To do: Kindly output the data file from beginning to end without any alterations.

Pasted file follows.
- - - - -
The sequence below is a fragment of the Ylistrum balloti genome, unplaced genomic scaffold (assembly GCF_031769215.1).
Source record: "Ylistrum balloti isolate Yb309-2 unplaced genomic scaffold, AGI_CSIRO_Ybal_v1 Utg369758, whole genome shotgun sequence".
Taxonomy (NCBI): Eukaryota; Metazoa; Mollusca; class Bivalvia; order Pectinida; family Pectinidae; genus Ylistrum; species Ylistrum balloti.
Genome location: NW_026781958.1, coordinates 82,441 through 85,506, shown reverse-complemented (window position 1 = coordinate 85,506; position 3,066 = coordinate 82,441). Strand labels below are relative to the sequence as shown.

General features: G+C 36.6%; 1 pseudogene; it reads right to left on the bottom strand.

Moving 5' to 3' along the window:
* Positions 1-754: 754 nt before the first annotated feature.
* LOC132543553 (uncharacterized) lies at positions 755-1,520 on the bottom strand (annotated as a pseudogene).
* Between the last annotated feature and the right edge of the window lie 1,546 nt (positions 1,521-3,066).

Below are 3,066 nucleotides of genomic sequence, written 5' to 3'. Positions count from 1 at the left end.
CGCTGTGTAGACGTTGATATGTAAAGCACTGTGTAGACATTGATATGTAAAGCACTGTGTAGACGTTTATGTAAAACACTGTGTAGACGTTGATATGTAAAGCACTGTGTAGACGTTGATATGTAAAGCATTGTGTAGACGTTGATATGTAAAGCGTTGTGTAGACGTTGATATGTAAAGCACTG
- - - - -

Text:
The sequence below is a fragment of the Ylistrum balloti genome, unplaced genomic scaffold (assembly GCF_031769215.1).
Source record: "Ylistrum balloti isolate Yb309-2 unplaced genomic scaffold, AGI_CSIRO_Ybal_v1 Utg369758, whole genome shotgun sequence".
Taxonomy (NCBI): Eukaryota; Metazoa; Mollusca; class Bivalvia; order Pectinida; family Pectinidae; genus Ylistrum; species Ylistrum balloti.
Genome location: NW_026781958.1, coordinates 82,441 through 85,506, shown reverse-complemented (window position 1 = coordinate 85,506; position 3,066 = coordinate 82,441). Strand labels below are relative to the sequence as shown.

General features: G+C 36.6%; 1 pseudogene; it reads right to left on the bottom strand.

Moving 5' to 3' along the window:
* Positions 1-754: 754 nt before the first annotated feature.
* LOC132543553 (uncharacterized) lies at positions 755-1,520 on the bottom strand (annotated as a pseudogene).
* Between the last annotated feature and the right edge of the window lie 1,546 nt (positions 1,521-3,066).

Below are 3,066 nucleotides of genomic sequence, written 5' to 3'. Positions count from 1 at the left end.
CGCTGTGTAGACGTTGATATGTAAAGCACTGTGTAGACATTGATATGTAAAGCACTGTGTAGACGTTTATGTAAAACACTGTGTAGACGTTGATATGTAAAGCACTGTGTAGACGTTGATATGTAAAGCATTGTGTAGACGTTGATATGTAAAGCGTTGTGTAGACGTTGATATGTAAAGCACTG